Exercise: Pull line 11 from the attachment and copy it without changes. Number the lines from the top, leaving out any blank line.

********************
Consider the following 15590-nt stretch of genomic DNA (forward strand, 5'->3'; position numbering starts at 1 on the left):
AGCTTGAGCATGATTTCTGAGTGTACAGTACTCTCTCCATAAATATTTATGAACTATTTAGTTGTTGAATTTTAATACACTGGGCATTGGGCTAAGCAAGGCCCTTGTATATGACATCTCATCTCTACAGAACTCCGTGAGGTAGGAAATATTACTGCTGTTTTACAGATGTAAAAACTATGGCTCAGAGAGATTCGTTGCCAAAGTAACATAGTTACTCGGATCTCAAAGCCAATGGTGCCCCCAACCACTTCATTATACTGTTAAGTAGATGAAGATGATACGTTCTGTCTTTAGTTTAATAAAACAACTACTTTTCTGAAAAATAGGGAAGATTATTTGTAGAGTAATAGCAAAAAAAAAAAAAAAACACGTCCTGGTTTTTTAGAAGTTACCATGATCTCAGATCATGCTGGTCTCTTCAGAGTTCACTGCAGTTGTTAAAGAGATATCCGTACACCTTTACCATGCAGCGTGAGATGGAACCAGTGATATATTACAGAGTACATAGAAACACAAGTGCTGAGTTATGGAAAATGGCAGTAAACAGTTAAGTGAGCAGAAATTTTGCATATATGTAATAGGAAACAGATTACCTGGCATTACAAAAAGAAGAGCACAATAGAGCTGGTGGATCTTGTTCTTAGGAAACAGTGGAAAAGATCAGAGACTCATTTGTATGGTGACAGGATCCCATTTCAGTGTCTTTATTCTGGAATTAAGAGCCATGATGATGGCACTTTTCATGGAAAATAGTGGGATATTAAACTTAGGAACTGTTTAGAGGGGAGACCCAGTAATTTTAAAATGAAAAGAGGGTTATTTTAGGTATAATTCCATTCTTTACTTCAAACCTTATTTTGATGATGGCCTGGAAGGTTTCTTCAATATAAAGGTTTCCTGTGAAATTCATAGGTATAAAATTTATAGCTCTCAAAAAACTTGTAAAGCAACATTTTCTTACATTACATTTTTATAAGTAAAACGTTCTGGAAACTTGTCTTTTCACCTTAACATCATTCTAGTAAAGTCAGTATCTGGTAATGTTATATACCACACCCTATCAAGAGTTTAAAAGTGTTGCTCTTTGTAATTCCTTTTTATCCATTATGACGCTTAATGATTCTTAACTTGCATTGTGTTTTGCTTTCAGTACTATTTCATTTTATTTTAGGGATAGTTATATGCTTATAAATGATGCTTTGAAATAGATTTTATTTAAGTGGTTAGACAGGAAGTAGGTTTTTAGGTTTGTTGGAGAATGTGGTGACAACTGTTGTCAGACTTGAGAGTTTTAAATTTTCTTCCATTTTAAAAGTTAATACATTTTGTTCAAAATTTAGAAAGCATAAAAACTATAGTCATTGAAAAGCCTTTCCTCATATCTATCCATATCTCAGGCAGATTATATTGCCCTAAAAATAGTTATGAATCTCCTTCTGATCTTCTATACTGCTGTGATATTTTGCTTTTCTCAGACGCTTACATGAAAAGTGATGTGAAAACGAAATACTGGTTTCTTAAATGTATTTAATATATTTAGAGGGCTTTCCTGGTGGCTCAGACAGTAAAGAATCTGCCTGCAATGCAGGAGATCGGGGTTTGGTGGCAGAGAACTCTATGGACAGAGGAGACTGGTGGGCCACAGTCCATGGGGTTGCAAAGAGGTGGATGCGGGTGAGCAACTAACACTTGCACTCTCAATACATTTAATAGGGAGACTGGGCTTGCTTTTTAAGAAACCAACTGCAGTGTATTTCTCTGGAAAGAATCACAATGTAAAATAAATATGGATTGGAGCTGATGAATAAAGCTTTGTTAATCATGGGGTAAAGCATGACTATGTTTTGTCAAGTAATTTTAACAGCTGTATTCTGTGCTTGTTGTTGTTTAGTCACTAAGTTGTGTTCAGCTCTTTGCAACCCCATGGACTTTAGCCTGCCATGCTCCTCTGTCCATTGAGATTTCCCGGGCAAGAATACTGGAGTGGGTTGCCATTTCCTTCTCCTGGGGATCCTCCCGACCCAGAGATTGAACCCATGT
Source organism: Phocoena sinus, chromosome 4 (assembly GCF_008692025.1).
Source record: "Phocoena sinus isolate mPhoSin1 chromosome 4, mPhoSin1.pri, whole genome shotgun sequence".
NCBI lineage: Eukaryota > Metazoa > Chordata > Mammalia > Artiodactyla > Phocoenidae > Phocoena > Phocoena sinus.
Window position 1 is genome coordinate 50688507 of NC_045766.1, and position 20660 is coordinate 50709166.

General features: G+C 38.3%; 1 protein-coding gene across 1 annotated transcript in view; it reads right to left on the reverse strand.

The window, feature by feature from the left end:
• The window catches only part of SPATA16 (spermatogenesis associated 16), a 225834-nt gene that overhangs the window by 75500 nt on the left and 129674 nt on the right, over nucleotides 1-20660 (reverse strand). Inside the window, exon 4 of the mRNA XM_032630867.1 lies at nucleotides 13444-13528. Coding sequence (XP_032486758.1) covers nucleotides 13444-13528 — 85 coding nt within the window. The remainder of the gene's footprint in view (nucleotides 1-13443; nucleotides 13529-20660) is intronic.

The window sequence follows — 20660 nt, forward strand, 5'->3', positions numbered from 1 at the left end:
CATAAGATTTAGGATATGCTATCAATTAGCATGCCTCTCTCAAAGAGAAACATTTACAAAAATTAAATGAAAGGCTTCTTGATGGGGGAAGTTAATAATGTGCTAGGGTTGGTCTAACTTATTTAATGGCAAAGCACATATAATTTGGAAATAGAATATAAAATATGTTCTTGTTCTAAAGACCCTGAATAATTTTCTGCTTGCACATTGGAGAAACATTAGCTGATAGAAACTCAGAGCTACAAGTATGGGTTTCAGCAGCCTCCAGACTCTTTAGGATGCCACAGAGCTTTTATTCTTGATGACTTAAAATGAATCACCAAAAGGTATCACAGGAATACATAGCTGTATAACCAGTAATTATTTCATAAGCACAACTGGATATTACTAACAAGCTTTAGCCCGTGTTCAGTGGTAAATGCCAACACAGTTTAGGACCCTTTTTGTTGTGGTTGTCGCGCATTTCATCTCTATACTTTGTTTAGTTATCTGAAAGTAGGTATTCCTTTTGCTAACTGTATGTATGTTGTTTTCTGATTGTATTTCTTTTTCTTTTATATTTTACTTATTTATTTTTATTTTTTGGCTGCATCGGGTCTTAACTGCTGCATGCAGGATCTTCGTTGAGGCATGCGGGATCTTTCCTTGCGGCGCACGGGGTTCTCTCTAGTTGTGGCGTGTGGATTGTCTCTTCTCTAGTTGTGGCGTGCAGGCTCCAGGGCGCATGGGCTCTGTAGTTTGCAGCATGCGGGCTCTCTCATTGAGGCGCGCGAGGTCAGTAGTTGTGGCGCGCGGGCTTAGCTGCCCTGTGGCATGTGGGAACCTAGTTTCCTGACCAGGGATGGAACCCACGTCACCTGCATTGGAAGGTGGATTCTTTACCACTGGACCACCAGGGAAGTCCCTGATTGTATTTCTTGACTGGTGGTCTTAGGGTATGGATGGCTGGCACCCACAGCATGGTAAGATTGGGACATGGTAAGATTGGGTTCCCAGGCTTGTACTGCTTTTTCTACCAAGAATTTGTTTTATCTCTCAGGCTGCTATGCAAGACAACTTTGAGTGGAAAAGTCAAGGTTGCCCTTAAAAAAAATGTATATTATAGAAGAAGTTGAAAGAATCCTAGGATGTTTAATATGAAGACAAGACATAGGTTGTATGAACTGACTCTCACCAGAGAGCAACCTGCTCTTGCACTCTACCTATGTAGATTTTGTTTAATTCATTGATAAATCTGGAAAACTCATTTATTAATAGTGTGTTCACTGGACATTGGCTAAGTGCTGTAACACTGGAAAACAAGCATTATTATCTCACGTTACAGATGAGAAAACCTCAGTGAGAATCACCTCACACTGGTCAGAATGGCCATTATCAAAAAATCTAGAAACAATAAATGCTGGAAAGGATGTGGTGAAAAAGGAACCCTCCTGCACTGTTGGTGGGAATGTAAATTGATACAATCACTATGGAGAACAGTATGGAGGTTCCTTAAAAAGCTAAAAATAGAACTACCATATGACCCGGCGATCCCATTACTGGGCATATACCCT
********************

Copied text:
CATAAGATTTAGGATATGCTATCAATTAGCATGCCTCTCTCAAAGAGAAACATTTACAAAAATTAAATGAAAGGCTTCTTGATGGGGGAAGTTAATAATGTGCTAGGGTTGGTCTAACTTATTTAATGGCAAAGCACATATAATTTGGAAATAGAATATAAAATATGTTCTTGTTCTAAAGACCCTGAATAATTTTCTGCTTGCACATTGGAGAAACATTAGCTGATAGAAACTCAGAGCTACAAGTATGGGTTTCAGCAGCCTCCAGACTCTTTAGGATGCCACAGAGCTTTTATTCTTGATGACTTAAAATGAATCACCAAAAGGTATCACAGGAATACATAGCTGTATAACCAGTAATTATTTCATAAGCACAACTGGATATTACTAACAAGCTTTAGCCCGTGTTCAGTGGTAAATGCCAACACAGTTTAGGACCCTTTTTGTTGTGGTTGTCGCGCATTTCATCTCTATACTTTGTTTAGTTATCTGAAAGTAGGTATTCCTTTTGCTAACTGTATGTATGTTGTTTTCTGATTGTATTTCTTTTTCTTTTATATTTTACTTATTTATTTTTATTTTTTGGCTGCATCGGGTCTTAACTGCTGCATGCAGGATCTTCGTTGAGGCATGCGGGATCTTTCCTTGCGGCGCACGGGGTTCTCTCTAGTTGTGGCGTGTGGATTGTCTCTTCTCTAGTTGTGGCGTGCAGGCTCCAGGGCGCATGGGCTCTGTAGTTTGCAGCATGCGGGCTCTCTCATTGAGGCGCGCGAGGTCAGTAGTTGTGGCGCGCGGGCTTAGCTGCCCTGTGGCATGTGGGAACCTAGTTTCCTGACCAGGGATGGAACCCACGTCACCTGCATTGGAAGGTGGATTCTTTACCACTGGACCACCAGGGAAGTCCCTGATTGTATTTCTTGACTGGTGGTCTTAGGGTATGGATGGCTGGCACCCACAGCATGGTAAGATTGGGACATGGTAAGATTGGGTTCCCAGGCTTGTACTGCTTTTTCTACCAAGAATTTGTTTTATCTCTCAGGCTGCTATGCAAGACAACTTTGAGTGGAAAAGTCAAGGTTGCCCTTAAAAAAAATGTATATTATAGAAGAAGTTGAAAGAATCCTAGGATGTTTAATATGAAGACAAGACATAGGTTGTATGAACTGACTCTCACCAGAGAGCAACCTGCTCTTGCACTCTACCTATGTAGATTTTGTTTAATTCATTGATAAATCTGGAAAACTCATTTATTAATAGTGTGTTCACTGGACATTGGCTAAGTGCTGTAACACTGGAAAACAAGCATTATTATCTCACGTTACAGATGAGAAAACCTCAGTGAGAATCACCTCACACTGGTCAGAATGGCCATTATCAAAAAATCTAGAAACAATAAATGCTGGAAAGGATGTGGTGAAAAAGGAACCCTCCTGCACTGTTGGTGGGAATGTAAATTGATACAATCACTATGGAGAACAGTATGGAGGTTCCTTAAAAAGCTAAAAATAGAACTACCATATGACCCGGCGATCCCATTACTGGGCATATACCCT